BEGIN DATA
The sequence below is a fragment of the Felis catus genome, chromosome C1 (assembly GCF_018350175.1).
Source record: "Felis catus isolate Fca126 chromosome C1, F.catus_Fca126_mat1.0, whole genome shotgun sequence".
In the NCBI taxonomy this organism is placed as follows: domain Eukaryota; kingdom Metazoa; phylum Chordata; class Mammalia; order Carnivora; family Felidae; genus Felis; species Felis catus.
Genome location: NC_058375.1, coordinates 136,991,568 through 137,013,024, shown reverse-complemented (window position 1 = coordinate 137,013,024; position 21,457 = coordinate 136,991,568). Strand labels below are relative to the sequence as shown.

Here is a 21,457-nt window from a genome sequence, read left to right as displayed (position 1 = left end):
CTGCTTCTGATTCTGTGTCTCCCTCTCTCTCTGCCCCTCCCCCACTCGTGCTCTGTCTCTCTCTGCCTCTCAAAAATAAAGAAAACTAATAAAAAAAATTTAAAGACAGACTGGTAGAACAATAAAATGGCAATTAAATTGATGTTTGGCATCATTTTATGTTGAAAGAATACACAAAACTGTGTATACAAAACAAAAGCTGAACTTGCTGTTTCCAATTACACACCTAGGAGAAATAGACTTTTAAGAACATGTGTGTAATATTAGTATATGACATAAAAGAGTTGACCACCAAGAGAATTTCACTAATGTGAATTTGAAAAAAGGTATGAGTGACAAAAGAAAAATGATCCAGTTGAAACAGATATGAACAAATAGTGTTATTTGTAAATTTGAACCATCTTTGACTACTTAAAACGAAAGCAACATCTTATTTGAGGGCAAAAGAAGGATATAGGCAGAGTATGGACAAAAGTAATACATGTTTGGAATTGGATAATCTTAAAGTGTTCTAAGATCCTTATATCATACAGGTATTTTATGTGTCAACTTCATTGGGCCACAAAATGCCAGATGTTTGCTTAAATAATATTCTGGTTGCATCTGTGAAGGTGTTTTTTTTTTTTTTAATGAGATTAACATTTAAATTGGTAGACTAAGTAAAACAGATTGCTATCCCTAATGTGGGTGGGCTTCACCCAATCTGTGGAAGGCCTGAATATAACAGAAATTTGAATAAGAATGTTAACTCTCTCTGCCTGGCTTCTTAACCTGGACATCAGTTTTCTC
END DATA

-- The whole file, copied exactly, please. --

The sequence below is a fragment of the Felis catus genome, chromosome C1 (assembly GCF_018350175.1).
Source record: "Felis catus isolate Fca126 chromosome C1, F.catus_Fca126_mat1.0, whole genome shotgun sequence".
In the NCBI taxonomy this organism is placed as follows: domain Eukaryota; kingdom Metazoa; phylum Chordata; class Mammalia; order Carnivora; family Felidae; genus Felis; species Felis catus.
Genome location: NC_058375.1, coordinates 136,991,568 through 137,013,024, shown reverse-complemented (window position 1 = coordinate 137,013,024; position 21,457 = coordinate 136,991,568). Strand labels below are relative to the sequence as shown.

Here is a 21,457-nt window from a genome sequence, read left to right as displayed (position 1 = left end):
CTGCTTCTGATTCTGTGTCTCCCTCTCTCTCTGCCCCTCCCCCACTCGTGCTCTGTCTCTCTCTGCCTCTCAAAAATAAAGAAAACTAATAAAAAAAATTTAAAGACAGACTGGTAGAACAATAAAATGGCAATTAAATTGATGTTTGGCATCATTTTATGTTGAAAGAATACACAAAACTGTGTATACAAAACAAAAGCTGAACTTGCTGTTTCCAATTACACACCTAGGAGAAATAGACTTTTAAGAACATGTGTGTAATATTAGTATATGACATAAAAGAGTTGACCACCAAGAGAATTTCACTAATGTGAATTTGAAAAAAGGTATGAGTGACAAAAGAAAAATGATCCAGTTGAAACAGATATGAACAAATAGTGTTATTTGTAAATTTGAACCATCTTTGACTACTTAAAACGAAAGCAACATCTTATTTGAGGGCAAAAGAAGGATATAGGCAGAGTATGGACAAAAGTAATACATGTTTGGAATTGGATAATCTTAAAGTGTTCTAAGATCCTTATATCATACAGGTATTTTATGTGTCAACTTCATTGGGCCACAAAATGCCAGATGTTTGCTTAAATAATATTCTGGTTGCATCTGTGAAGGTGTTTTTTTTTTTTTTAATGAGATTAACATTTAAATTGGTAGACTAAGTAAAACAGATTGCTATCCCTAATGTGGGTGGGCTTCACCCAATCTGTGGAAGGCCTGAATATAACAGAAATTTGAATAAGAATGTTAACTCTCTCTGCCTGGCTTCTTAACCTGGACATCAGTTTTCTC